Shel Silverstein's The Giving Tree - Like a Granny's Heart
My Review of "The Giving Tree" by Shel Silverstein
Shel Silverstein began The Giving Tree by introducing the tree that is the heroine of the story.
This female designated figure embodies the spirit of giving, such as that typically embodied in the persona of a much loved grandmother.
He imbued her with heart, as he tells us on the second page of text, by writing that the tree "loved a little boy."
Right away our perspective is altered. This is not the story from the little boy's point of view, relieving it from the duty of speaking primarily to children, thus narrowing the tunnel of focus to tiny minds alone.
When the author introduces the boy, as a character, he delineates the child's many solitary uses of the tree, long before we read the boy's heart, as the author says: "And the boy loved the tree very much."
We get the picture that the boy's love for the tree is based on what he gets out of the relationship, a truly childlike perspective. But Silverstein punctuates the introduction with an indication that this tale isn't to be a one-way story.
The Giving Tree - a lovely gift
This book continues to impact my heart. It's a wonderful way to share love and life with children.
Love Like a Tree Loves
The boy loved the tree like a child loves, for what's in it for himself, unable to view his world as separate from his desires.
Life progressed and the boy lost his interest in childlike play, and transferred his love for the magnanimous tree to objects of his pubescent infatuation.
The tree continued to welcome her pal, for his infrequent visits, whatever his intention. She offered up her fruit for the boy to sell so he could buy the things of the world, in his search for satisfaction.
His needs grew ever larger, yet he still returned to the tree for succor, ever willing to take from her, as if she were water freely flowing from a running faucet. His vision was still small, wearing the garment of plunder.
Satisfaction can be an oddball condition, transitory, no matter how splendid its onset the last time it glazed the seeker. Our boy tested its limits regularly. Each time he felt the next new great urge, he had no qualms about taking, once again.
The granny tree perked up each time the boy showed her his need, even to the point of sacrificing parts of her very self. Once wasn't enough for the boy, now a man, to prioritize his need over the tree's very life, but the Giving Tree still gave.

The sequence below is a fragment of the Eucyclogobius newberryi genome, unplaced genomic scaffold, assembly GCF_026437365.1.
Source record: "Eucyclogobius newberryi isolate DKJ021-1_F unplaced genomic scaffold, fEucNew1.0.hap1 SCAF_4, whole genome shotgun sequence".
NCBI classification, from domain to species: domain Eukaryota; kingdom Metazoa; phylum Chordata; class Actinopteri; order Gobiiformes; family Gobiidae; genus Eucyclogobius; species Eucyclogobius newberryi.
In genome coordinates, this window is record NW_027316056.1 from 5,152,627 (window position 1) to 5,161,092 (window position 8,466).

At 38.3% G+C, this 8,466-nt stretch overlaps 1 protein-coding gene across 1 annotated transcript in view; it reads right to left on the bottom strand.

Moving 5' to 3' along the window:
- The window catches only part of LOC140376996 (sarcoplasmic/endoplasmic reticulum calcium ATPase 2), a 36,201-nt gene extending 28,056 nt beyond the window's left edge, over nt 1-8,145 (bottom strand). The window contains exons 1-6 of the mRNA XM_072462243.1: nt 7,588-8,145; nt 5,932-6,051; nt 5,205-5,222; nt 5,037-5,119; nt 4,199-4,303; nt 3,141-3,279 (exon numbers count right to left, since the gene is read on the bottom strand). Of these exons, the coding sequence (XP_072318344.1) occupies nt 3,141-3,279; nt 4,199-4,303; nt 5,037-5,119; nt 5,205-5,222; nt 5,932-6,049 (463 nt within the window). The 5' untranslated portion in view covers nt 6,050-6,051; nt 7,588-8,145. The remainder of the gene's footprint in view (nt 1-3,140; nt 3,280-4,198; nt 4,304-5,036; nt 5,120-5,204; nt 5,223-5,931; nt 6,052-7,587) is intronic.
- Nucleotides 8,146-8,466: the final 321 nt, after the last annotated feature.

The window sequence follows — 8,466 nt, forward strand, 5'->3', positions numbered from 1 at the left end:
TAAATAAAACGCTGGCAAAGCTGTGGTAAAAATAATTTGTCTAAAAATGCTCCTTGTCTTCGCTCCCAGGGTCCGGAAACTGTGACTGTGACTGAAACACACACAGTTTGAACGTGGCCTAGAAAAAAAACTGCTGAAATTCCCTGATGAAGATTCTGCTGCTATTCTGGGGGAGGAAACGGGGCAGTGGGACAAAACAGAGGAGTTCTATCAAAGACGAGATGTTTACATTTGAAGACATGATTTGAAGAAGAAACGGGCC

A once happy boy returned, finally, in resignation, and the tree gave her remains, unconditionally.
In my opinion, no parent could read this book to a child, without a huge stirring of remembrance within. The Giving Tree introduces the complexities of giving and taking, and the higher concept of unconditional love - it's place in the nature of living things.
The Giving Tree's Place on My Bookshelf
I received The Giving Tree as a remembrance from a love interest, upon hearing the news of Shel Silverstein's passing. It was a complicated relationship, not unlike that of the boy and the granny tree. It is a precious book, to me, as a reminder of the part giving plays in love, and taking plays in use.
Where the Sidewalk Ends 30th Anniversary Edition - Poems and Drawings
Delicious poems and visual images will delight all ages.
Silverstein Told Publishers' Weekly
“What I do is good. I wouldn't let it out if I didn't think it was.”
Shel Silverstein Shared His Heart
A LIght in the Attic
Silverstein's special knack for combining words evokes a sense of delight in readers of all ages. I love the thought provoking humor!
Sheldon Allen Silverstein was born in Chicago on September 25, 1930, and suffered a heart attack leading to his death on May 8th or 9th, 1999. He shared his gifts, primarily through his children's books and poetry. His legacy is enhanced by his work as a songwriter and playwright.
He stepped into his career untrained in the arts of writing, developing and innovating into his unique style. Poetry first attracted his as a respite from voluntary seclusion when he was junior high school age. Silverstein lacked a knack for sports, so he retreated into words..
While serving in the Armed Services of the United States, during the 1950s Koren War, he gained acclaim from the quality of the cartoons he produced for the Army's Pacific Star & Stripes magazine.
His career included a stint with Playboy Magazine after his military service ended. During this period, in the 60s, he wrote books such as Playboy's Teevee Jeebies, and by 1964 he turned to writing for children.
The enduringly popular The Giving Tree was published in 1964, after having been previously rejected for failing to fit into solely a children's or adult's category. He subsequently was lionized for numerous writings.
Selected Book Awards
1974 Where the Sidewalk Ends> - New York Times Outstanding Book Award, 1981 Michigan Young Readers' Award, 1981 George G. Stone Award
1981 A Light In the Attic - 1981 Best Books, School Library Journal, 1983, 1985 Buckeye Awards, 1984 George G. Stone Award, 1984 William Allen White Award
1982 The Missing Piece Meets the Big O - International Reading Association Children's Choice Award